Welcome to YＡＯＳＡＤＡ
Introduction of nearby attractions
Kinkaku-ji is the Golden Pavilion built on the compound of the Rokuon-ji, a Zen Buddhist temple, which is designated as one of the 17 World Cultural Heritage-listed monuments in Kyoto. It is a three-story building in the garden complex unique to the Muromachi period, with its top two stories covered with pure gold leaf. Originally the villa of an aristocrat, it was purchased and renovated in 1397 as the political center by the third shogun of the Muromachi period, Ashikaga Yoshimitsu.
Ginkaku-ji, officially known as Jisho-ji, is a Zen temple which was constructed by the eighth Ashikaga shogun Yoshimasa, the grandson of Yoshimitsu, as his mountain villa in the Eastern Hills of Kyoto. Modeled after Kinkaku, the Golden Pavilion, the two-storied pavilion known as Ginkaku, the Silver Pavilion, symbolizes the culture of the Higashiyama period in the 15th century. The subdued appearance of the Silver Pavilion with a beautiful sand garden represents the Zen aestheticism of wabi-sabi.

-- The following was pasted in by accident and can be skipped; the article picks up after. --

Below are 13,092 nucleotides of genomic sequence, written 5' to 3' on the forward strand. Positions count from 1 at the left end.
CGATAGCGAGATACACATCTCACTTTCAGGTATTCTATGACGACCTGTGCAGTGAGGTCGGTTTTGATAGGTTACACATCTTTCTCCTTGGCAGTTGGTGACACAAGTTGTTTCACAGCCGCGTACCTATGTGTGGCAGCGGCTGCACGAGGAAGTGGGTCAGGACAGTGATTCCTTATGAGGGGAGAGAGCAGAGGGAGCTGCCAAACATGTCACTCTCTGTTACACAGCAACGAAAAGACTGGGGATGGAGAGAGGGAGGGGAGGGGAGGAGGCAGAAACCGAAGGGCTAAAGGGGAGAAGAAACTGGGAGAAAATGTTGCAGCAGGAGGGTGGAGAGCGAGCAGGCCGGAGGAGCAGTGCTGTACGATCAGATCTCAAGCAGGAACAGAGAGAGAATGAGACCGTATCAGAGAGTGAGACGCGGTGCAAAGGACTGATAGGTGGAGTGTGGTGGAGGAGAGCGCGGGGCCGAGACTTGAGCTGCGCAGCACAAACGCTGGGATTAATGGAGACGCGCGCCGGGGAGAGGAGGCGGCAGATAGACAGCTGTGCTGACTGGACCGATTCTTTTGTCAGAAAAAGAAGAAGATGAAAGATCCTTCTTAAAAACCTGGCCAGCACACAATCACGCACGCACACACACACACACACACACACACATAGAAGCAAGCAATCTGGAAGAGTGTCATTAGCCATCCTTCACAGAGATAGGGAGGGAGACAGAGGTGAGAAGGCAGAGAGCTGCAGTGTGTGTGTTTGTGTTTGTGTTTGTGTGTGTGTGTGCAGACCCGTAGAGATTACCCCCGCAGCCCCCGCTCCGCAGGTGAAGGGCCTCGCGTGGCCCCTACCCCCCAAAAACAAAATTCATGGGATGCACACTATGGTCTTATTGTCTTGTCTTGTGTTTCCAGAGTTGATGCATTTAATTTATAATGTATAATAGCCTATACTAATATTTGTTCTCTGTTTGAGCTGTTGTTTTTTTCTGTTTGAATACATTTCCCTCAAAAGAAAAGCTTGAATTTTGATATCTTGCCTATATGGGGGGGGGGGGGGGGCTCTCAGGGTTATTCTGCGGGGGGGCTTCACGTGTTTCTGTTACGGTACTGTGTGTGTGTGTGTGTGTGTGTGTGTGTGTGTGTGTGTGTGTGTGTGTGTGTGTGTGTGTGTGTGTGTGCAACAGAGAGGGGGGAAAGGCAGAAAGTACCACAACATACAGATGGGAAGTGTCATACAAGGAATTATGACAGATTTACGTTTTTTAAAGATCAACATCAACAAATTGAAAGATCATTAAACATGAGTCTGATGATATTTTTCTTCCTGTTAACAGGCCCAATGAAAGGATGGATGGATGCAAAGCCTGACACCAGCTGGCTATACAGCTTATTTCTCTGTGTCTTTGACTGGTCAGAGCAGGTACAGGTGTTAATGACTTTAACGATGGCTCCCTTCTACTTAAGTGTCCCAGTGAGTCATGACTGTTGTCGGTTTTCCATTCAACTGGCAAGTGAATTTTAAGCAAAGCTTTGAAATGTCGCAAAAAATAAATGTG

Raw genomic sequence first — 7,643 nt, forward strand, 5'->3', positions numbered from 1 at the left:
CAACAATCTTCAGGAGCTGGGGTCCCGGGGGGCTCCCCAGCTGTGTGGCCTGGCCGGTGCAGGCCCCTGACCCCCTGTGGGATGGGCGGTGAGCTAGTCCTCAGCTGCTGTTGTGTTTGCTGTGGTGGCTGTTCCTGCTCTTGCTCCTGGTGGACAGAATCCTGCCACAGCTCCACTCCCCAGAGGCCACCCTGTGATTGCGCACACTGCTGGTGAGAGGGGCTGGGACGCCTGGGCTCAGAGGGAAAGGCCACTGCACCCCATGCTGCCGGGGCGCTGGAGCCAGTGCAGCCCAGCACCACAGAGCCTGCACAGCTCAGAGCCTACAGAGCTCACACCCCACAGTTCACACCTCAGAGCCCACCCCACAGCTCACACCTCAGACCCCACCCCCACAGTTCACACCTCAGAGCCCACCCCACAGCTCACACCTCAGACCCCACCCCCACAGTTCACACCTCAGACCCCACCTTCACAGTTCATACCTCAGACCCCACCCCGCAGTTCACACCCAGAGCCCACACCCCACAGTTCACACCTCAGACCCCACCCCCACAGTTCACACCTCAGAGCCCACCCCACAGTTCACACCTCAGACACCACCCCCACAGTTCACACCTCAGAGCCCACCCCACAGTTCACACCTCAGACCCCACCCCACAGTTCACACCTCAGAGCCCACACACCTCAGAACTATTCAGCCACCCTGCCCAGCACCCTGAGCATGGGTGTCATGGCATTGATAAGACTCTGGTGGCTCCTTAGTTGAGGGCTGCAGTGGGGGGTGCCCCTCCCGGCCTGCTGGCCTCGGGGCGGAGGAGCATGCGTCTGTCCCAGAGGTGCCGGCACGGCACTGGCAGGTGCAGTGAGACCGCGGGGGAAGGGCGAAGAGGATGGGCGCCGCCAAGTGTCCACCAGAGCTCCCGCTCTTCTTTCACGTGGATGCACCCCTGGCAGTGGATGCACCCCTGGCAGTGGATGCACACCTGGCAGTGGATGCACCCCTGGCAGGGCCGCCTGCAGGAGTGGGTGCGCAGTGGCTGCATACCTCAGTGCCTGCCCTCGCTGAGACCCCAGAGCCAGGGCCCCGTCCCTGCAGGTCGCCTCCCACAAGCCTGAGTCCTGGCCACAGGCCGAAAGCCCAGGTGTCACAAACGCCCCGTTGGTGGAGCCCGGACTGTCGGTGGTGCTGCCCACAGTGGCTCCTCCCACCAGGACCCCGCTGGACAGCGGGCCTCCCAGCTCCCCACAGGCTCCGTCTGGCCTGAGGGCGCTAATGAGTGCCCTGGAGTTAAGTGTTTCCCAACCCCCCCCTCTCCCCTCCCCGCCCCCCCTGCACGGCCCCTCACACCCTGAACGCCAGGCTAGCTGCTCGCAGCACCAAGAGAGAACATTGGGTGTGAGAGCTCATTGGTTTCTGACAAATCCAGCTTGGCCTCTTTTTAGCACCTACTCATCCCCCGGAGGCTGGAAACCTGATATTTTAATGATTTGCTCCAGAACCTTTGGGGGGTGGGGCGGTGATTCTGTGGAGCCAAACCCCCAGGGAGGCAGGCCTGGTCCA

Arashiyama ・ Togetsukyo Bridge
The ” Togetsukyō = Moon Crossing Bridge” which is notable for its views of cherry blossoms and autumn colors on the slopes of Arashiyama. The Togetsukyō is a bridge across the river. The river shown in the photograph changes names on either side of this bridge. West of the bridge it is the Hozu River and east of the bridge it is the Katsura River.
Kiyomizu-dera is an independent Buddhist temple in eastern Kyoto, which is listed as one of the 17 World Cultural Heritage sites in Kyoto. Priest Enchin is believed to have founded a small thatched-roofed hut to pray for Kannon Bodhisattva in the current precinct in 778. This temple, well-known for its main hall with a large veranda jutting out over the hillside, was originally built by Sakanoue Tamuramaro in 798 and rebuilt by the third Shogun Tokugawa Iemitsu in 1633.